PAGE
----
• 12-3c Testing for AR(1) Serial Correlation without Strictly Exogenous Regressors
• 12-3d Testing for Higher-Order Serial Correlation
• 12-4 Correcting for Serial Correlation with Strictly Exogenous Regressors
• 12-4a Obtaining the Best Linear Unbiased Estimator in the AR(1) Model
• 12-4b Feasible GLS Estimation with AR(1) Errors
• 12-4c Comparing OLS and FGLS
• 12-4d Correcting for Higher-Order Serial Correlation
• 12-4e What if the Serial Correlation Model Is Wrong?
• 12-5 Differencing and Serial Correlation
• 12-6 Heteroskedasticity in Time Series Regressions
• 12-6a Heteroskedasticity-Robust Statistics
• 12-6b Testing for Heteroskedasticity
• 12-6c Autoregressive Conditional Heteroskedasticity
• 12-6d Heteroskedasticity and Serial Correlation in Regression Models
• Summary
• Key Terms
• Problems
• Computer Exercises
• Part 3: Advanced Topics
• Chapter 13: Pooling Cross Sections across Time: Simple Panel Data Methods
• 13-1 Pooling Independent Cross Sections across Time
• 13-1a The Chow Test for Structural Change across Time
• 13-2 Policy Analysis with Pooled Cross Sections
• 13-2a Adding an Additional Control Group
• 13-2b A General Framework for Policy Analysis with Pooled Cross Sections
• 13-3 Two-Period Panel Data Analysis
• 13-3a Organizing Panel Data
• 13-4 Policy Analysis with Two-Period Panel Data
• 13-5 Differencing with More Than Two Time Periods
• 13-5a Potential Pitfalls in First Differencing Panel Data
• Summary
• Key Terms
• Problems
• Computer Exercises
• Chapter 14: Advanced Panel Data Methods
• 14-1 Fixed Effects Estimation
• 14-1a The Dummy Variable Regression
• 14-1b Fixed Effects or First Differencing?
• 14-1c Fixed Effects with Unbalanced Panels
• 14-2 Random Effects Models
• 14-2a Random Effects or Pooled OLS?
• 14-2b Random Effects or Fixed Effects?
• 14-3 The Correlated Random Effects Approach
• 14-3a Unbalanced Panels
• 14-4 General Policy Analysis with Panel Data
• 14-4a Advanced Considerations with Policy Analysis
• 14-5 Applying Panel Data Methods to Other Data Structures
• Summary
• Key Terms
• Problems
• Computer Exercises
• Chapter 15: Instrumental Variables Estimation and Two-Stage Least Squares
• 15-1 Motivation: Omitted Variables in a Simple Regression Model
• 15-1a Statistical Inference with the IV Estimator
• 15-1b Properties of IV with a Poor Instrumental Variable
• 15-1c Computing R-Squared after IV Estimation
• 15-2 IV Estimation of the Multiple Regression Model
• 15-3 Two-Stage Least Squares
• 15-3a A Single Endogenous Explanatory Variable
• 15-3b Multicollinearity and 2SLS
• 15-3c Detecting Weak Instruments
• 15-3d Multiple Endogenous Explanatory Variables
• 15-3e Testing Multiple Hypotheses after 2SLS Estimation
• 15-4 IV Solutions to Errors-in-Variables Problems
• 15-5 Testing for Endogeneity and Testing Overidentifying Restrictions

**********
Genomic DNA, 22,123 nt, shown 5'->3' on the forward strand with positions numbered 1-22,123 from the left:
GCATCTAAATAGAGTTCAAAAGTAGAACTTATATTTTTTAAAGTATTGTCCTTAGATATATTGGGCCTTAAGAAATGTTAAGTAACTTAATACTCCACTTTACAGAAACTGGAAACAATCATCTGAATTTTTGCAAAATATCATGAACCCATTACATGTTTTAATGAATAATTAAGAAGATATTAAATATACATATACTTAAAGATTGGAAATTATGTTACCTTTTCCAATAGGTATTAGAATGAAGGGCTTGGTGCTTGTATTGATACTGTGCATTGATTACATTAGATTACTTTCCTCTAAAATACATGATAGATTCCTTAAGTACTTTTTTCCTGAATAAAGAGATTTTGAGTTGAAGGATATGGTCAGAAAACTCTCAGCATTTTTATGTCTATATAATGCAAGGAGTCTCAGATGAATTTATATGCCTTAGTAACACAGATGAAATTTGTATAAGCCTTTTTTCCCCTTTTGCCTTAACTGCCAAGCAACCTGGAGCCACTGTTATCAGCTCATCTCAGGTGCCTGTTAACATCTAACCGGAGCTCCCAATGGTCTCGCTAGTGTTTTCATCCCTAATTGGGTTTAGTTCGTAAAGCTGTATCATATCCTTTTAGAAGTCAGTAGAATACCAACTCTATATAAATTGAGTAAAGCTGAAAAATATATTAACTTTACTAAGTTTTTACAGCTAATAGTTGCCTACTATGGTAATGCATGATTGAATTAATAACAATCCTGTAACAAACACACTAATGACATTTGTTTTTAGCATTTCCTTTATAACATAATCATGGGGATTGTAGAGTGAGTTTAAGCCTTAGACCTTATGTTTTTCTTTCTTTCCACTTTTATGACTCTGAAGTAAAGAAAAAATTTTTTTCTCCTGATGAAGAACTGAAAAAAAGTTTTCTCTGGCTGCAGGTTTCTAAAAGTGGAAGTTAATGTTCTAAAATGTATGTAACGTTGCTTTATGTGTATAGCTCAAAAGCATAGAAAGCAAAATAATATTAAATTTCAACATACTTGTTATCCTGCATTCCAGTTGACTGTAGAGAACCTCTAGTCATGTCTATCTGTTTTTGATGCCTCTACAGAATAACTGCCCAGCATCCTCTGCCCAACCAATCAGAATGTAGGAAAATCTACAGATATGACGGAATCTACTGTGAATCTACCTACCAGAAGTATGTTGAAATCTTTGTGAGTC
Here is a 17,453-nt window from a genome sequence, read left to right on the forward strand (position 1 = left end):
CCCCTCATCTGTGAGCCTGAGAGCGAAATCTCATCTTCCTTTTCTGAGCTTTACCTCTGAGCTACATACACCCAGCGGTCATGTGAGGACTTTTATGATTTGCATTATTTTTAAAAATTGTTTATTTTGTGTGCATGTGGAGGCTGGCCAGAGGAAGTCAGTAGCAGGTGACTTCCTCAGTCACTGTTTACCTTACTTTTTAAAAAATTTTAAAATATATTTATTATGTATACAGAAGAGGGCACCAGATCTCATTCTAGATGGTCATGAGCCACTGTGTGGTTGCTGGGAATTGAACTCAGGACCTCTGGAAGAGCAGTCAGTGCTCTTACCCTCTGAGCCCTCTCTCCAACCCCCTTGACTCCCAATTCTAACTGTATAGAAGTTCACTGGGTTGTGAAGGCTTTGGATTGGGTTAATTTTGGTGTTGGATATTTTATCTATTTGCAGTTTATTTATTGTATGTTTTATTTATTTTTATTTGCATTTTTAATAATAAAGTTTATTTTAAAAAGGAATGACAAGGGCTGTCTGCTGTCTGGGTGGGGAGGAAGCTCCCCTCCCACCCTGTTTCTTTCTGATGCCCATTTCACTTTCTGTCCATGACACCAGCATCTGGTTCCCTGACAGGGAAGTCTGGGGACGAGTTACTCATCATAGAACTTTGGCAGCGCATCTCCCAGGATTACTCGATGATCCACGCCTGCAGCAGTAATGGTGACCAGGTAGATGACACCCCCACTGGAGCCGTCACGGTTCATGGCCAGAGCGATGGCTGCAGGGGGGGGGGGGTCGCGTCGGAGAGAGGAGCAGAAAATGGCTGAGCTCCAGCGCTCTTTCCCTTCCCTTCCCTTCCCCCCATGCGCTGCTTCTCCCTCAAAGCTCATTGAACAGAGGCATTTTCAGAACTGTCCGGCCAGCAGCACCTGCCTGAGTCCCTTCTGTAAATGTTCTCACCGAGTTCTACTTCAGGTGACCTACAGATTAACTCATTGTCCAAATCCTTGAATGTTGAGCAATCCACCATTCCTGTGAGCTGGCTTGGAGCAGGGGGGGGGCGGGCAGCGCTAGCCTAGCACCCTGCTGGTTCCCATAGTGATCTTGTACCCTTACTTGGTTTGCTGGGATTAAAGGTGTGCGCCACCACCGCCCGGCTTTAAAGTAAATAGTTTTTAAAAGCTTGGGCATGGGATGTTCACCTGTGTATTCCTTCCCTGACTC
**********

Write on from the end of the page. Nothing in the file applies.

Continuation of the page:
• 15-5a Testing for Endogeneity
• 15-5b Testing Overidentification Restrictions
• 15-6 2SLS with Heteroskedasticity
• 15-7 Applying 2SLS to Time Series Equations
• 15-8 Applying 2SLS to Pooled Cross Sections and Panel Data
• Summary
• Key Terms
• Problems
• Computer Exercises
• Chapter 16: Simultaneous Equations Models
• 16-1 The Nature of Simultaneous Equations Models
• 16-2 Simultaneity Bias in OLS
• 16-3 Identifying and Estimating a Structural Equation
• 16-3a Identification in a Two-Equation System
• 16-3b Estimation by 2SLS
• 16-4 Systems with More Than Two Equations
• 16-4a Identification in Systems with Three or More Equations
• 16-4b Estimation
• 16-5 Simultaneous Equations Models with Time Series
• 16-6 Simultaneous Equations Models with Panel Data
• Summary
• Key Terms
• Problems
• Computer Exercises
• Chapter 17: Limited Dependent Variable Models and Sample Selection Corrections
• 17-1 Logit and Probit Models for Binary Response
• 17-1a Specifying Logit and Probit Models
• 17-1b Maximum Likelihood Estimation of Logit and Probit Models
• 17-1c Testing Multiple Hypotheses
• 17-1d Interpreting the Logit and Probit Estimates
• 17-2 The Tobit Model for Corner Solution Responses
• 17-2a Interpreting the Tobit Estimates
• 17-2b Specification Issues in Tobit Models
• 17-3 The Poisson Regression Model
• 17-4 Censored and Truncated Regression Models
• 17-4a Censored Regression Models
• 17-4b Truncated Regression Models
• 17-5 Sample Selection Corrections
• 17-5a When Is OLS on the Selected Sample Consistent?
• 17-5b Incidental Truncation
• Summary
• Key Terms
• Problems
• Computer Exercises
• Chapter 18: Advanced Time Series Topics
• 18-1 Infinite Distributed Lag Models
• 18-1a The Geometric (or Koyck) Distributed Lag Model
• 18-1b Rational Distributed Lag Models
• 18-2 Testing for Unit Roots
• 18-3 Spurious Regression
• 18-4 Cointegration and Error Correction Models
• 18-4a Cointegration
• 18-4b Error Correction Models
• 18-5 Forecasting
• 18-5a Types of Regression Models Used for Forecasting
• 18-5b One-Step-Ahead Forecasting
• 18-5c Comparing One-Step-Ahead Forecasts